• Monitoring: The second component consists of monitoring activities designed to ensure that employees are conforming to rules and to identify instances of non-compliance. Monitoring is certainly effective but it requires that the organiztion expend time, money, and energy. Monitoring also places stress upon employees in that they are aware of constantly being watched. Those under observation tend either to rebel or to automatically adopt behaviors they believe those doing the monitoring want. This considerably dampens creativity, legitimate criticism, and innovation.
  • Disciplining Misconduct: The last key component to a compliance strategy is punishment. Punishment can be effective especially when establishing and enforcing conduct that remains above the criminal level. But reliance on punishment for control tends to impose solidarity on an organization rather than elicit it. Employees conform because they fear sanction. Organizations based on this fear are never really free to pursue excellence.

Values Orientation

  • The SOV can also be read as the identification and affirmation of a community’s aspirations. By taking on this values orientation, the SOV replaces the reactive compliance perspective with a proactive stance oriented toward excellence. The emphasis here is on how the community can support its members by identifying best practices toward realizing these aspirations and especially how it can provide support to those who fall short. This values-based orientation is built upon the following three components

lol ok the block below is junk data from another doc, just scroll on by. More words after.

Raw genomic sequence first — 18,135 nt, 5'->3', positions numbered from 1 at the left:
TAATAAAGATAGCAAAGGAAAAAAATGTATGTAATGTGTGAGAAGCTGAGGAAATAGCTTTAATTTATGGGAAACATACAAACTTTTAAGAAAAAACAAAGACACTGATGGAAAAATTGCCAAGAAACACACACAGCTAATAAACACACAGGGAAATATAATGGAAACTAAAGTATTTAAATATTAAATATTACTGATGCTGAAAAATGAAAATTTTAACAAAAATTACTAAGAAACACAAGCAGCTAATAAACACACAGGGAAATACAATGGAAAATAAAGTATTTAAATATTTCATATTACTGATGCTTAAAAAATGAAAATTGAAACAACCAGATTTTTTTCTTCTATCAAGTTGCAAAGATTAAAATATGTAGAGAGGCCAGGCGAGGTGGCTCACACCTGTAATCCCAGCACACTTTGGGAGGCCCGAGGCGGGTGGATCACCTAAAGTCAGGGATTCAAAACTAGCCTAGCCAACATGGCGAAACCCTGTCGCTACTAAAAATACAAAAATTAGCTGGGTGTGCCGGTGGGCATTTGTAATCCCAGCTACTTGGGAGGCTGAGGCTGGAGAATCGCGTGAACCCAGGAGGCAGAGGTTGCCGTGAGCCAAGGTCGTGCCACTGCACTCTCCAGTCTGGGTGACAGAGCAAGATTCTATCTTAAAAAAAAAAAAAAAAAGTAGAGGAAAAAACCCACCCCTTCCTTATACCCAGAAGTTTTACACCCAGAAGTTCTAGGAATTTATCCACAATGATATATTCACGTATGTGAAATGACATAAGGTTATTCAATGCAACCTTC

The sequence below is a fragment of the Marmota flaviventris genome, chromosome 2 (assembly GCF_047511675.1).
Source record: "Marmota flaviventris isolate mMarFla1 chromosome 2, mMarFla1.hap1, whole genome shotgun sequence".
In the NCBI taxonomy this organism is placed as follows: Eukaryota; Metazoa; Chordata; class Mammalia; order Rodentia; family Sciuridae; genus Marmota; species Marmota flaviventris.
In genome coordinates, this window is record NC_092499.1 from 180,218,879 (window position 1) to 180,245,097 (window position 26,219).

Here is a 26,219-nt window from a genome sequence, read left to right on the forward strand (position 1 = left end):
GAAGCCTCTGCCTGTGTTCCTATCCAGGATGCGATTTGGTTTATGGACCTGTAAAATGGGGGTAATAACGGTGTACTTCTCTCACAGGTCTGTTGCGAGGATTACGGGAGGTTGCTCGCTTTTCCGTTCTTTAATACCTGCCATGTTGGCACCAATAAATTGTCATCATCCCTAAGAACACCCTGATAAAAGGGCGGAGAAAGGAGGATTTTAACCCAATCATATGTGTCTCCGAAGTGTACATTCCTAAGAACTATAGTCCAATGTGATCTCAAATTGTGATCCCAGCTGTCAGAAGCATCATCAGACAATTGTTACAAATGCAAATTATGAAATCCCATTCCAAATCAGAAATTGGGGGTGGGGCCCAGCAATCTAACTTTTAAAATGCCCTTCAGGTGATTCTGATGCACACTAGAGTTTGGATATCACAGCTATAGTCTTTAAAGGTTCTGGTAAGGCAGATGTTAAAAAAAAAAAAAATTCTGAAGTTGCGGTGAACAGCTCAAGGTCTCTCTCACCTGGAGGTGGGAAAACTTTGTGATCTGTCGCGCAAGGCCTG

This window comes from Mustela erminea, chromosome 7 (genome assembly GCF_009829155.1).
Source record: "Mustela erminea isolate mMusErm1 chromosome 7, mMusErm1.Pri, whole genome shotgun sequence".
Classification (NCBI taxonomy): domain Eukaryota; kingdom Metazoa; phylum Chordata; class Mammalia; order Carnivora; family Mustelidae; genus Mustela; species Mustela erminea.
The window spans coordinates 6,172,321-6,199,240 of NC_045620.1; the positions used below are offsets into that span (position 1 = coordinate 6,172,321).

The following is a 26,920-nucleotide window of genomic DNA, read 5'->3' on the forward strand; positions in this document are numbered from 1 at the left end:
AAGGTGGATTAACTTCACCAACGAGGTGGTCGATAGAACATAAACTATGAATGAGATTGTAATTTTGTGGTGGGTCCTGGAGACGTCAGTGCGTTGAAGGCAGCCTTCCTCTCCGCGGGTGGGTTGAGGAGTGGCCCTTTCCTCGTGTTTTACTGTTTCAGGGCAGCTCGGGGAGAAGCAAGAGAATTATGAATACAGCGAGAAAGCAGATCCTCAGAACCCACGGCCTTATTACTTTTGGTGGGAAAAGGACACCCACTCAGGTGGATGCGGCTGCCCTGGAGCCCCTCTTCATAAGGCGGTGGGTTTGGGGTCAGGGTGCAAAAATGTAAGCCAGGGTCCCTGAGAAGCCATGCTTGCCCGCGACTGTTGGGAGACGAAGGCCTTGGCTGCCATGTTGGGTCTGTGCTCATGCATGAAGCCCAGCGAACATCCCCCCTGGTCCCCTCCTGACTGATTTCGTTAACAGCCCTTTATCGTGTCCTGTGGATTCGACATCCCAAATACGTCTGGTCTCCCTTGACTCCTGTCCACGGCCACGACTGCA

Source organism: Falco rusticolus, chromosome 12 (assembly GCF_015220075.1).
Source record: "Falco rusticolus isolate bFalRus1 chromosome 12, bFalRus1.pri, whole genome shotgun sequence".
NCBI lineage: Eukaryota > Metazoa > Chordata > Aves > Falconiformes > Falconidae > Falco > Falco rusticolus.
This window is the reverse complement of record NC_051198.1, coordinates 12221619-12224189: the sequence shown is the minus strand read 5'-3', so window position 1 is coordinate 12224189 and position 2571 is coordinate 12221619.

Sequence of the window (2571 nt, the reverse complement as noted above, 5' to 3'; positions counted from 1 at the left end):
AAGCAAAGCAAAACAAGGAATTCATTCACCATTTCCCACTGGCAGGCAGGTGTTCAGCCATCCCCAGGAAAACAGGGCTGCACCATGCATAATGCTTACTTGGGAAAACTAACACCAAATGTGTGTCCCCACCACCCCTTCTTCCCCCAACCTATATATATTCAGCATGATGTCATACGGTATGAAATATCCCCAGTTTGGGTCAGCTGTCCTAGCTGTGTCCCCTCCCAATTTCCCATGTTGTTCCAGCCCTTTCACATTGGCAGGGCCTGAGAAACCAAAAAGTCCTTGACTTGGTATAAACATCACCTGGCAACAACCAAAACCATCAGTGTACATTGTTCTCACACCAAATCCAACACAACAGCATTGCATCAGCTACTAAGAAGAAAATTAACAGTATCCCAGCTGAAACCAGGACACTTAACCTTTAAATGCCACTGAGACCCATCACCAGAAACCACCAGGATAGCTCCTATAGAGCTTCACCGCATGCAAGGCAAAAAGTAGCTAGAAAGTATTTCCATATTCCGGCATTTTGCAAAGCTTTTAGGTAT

• Development of Shared Values: Using a process similar to the one described above, a community develops a Statement of Shared Values. These provide guidelines that replace the hard and fast rules of a compliance code. Statements in values-oriented codes play a different logical function than statements in compliance codes. "Principles of Professional/Organizational Conduct" in compliance codes specify circumstances of compliance: time, agent, place, purpose, manner, etc. These circumstances provide sufficient content to allow principles of professional conduct to function as rules that can be violated. This gives them "teeth," that is, makes it possible to enforce them by sanctions and punishments. "Ideals of the Profession/Organization state a community's shared aspirations. They set forth levels of behavior well beyond the minimum. Because they chart out directions for continuous improvement, Ideals of the Profession/Organization profess a community's commitment to excellence rather than the moral minimum.
  • Support for Employees: Since Statements of Values can set forth excellences or aspirations, the role of the community changes from monitoring and punishing to helping community members realize key values in their day to day activities. In other words, the role of the organization changes from punitive to supportive.